Director: Stephen Hopkins
Writers: Joe Shrapnel, Anna Waterhouse
Stars: Stephan James, Jason Sudeikis, Eli Goree
“RACE” is the story of Jesse Owens played by Stephan James at focuses on Owens life between 1933 and 1936. Jesse Owens real name is James Cleveland Owens and it is explained in the movie that he was born in Alabama and at age 9 moved with his family to Cleveland, Ohio.
It was one of his teachers in Cleveland who was unable to understand his thick southern accent and thought he was saying his name was Jesse when in fact he had been saying JC. This mistake led to JC being known as Jesse for the rest of his life.
Jesse enters The Ohio State University in 1933 and began his athletic career under the wing of legendary track coach Larry Snyder played by Jason Sudeikis. He recognised greatness in Jesse the first time he watched him run and let Jesse know that he would be able to compete and win in the 1936 Olympics.
There is great screen chemistry between James and Sudeikis and you see their characters relationships develop as the story rolls forward. “I didn’t know you had a daughter?” – Snyder. “You didn’t ask” – Owens.
‘Race” not only celebrates Jesse Owens’ accomplishments, it also emphasises the wrongs to which black people had to deal with in the United States at this time. Even at a dinner held in Jesse Owens’ honor, Jesse and his wife were asked to enter the hotel through the service entrance.
Stephen James did a fantastic job playing Jesse Owens. He gave a lot a heart to it, which was important and historical figures like Jesse Owens need to be kept in our memory and I think Stephen James did a fantastic job keeping his spirit alive.
Jason Sudeikis who plays Jesse’s Coach, Larry Snyder. The well known funny man (We’re the Millers & Horrible Bosses) takes the position in a dramatic supporting role, and it was a decent turn to see him do something a little different from comedy.
Jeremy Irons plays Avery Brundage of the U.S Olympic committee. Race mostly focus on the life of Owens up to the 1936 games, but also has a great side story about America dealing with the Nazi Regime with the Olympics being held in their hometown. The story of The Amateur Athletic Union (AAU) and the American Olympic Committee (AOC) struggles with the decision to attend or boycott the games is mostly seen through Brundage’s perspective and Irons is first class in all his scenes in this subplot.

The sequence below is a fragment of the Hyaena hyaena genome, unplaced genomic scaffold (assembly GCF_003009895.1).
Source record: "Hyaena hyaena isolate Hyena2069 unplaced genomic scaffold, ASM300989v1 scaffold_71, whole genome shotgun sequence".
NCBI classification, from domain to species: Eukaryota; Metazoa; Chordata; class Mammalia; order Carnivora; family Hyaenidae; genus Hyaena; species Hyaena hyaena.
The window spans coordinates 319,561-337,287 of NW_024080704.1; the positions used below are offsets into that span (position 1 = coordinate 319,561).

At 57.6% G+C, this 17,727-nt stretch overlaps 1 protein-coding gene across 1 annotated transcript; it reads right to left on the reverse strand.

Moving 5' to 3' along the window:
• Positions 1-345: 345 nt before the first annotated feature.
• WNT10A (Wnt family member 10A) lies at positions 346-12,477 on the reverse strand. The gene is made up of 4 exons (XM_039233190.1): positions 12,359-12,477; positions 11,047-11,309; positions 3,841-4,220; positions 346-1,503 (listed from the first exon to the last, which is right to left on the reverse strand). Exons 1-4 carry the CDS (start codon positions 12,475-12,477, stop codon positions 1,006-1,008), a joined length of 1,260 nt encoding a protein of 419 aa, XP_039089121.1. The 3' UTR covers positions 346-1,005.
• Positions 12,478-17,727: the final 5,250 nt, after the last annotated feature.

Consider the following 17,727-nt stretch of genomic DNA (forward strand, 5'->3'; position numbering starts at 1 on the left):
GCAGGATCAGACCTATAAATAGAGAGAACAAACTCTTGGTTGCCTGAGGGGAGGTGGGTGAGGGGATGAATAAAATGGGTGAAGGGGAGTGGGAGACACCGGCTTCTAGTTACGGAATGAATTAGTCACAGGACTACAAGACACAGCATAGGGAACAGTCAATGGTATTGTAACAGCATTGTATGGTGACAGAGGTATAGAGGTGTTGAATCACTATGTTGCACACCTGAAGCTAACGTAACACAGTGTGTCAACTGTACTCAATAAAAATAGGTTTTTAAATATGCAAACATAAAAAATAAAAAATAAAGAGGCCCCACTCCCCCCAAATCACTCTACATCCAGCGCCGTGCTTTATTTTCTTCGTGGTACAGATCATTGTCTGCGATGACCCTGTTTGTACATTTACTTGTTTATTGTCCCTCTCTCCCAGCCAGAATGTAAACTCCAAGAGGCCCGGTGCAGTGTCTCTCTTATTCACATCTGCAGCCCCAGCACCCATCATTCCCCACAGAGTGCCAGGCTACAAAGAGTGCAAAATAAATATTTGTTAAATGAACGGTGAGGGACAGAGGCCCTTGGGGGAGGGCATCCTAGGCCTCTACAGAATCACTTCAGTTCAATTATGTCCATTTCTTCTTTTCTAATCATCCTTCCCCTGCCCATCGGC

William Hurt is great in the short screen time he’s in, and I appreciate the makers did not succumb to have him in the movie more.
Stephen Hopkins (Director) flits back and forth between the story of Jesse and Avery Brundage’s trials and tribulations in Nazi Germany, as Jesse prepares for the games and at the same time brings to the forefront the hypocrisy of the American Ideals about a black man hardly welcomed in his own country getting the chance to run in the greatest competition of all time, in another country that does not accept him as well, and he does it and helps change the face of the world forever. Hopkins balance between the Athlete, the Politics and Prejudices is perfect and is normally a style filmmakers use in their final climatic third.
I was quite impressed with the CGI used to built the 1930s in this movie. It reminded me of that same era and quality that was used in “Captain America: The First Avenger” The costumes and sets look the part, and the stadium scenes are put together convincingly.
Credit has to go to Peter Levy (Cinematography) for the authentic look and the flow of the visuals particularly in the Olympic Stadium, visually “Race” is a big movie and the visual effects help make it look even better.
Jesse Owens, was one of those men in history who was able to overcome the many barriers in his life, not only as an athlete, but as a human being. Overall, Race impressed me. It has that emotional pull that will put a smile on your face.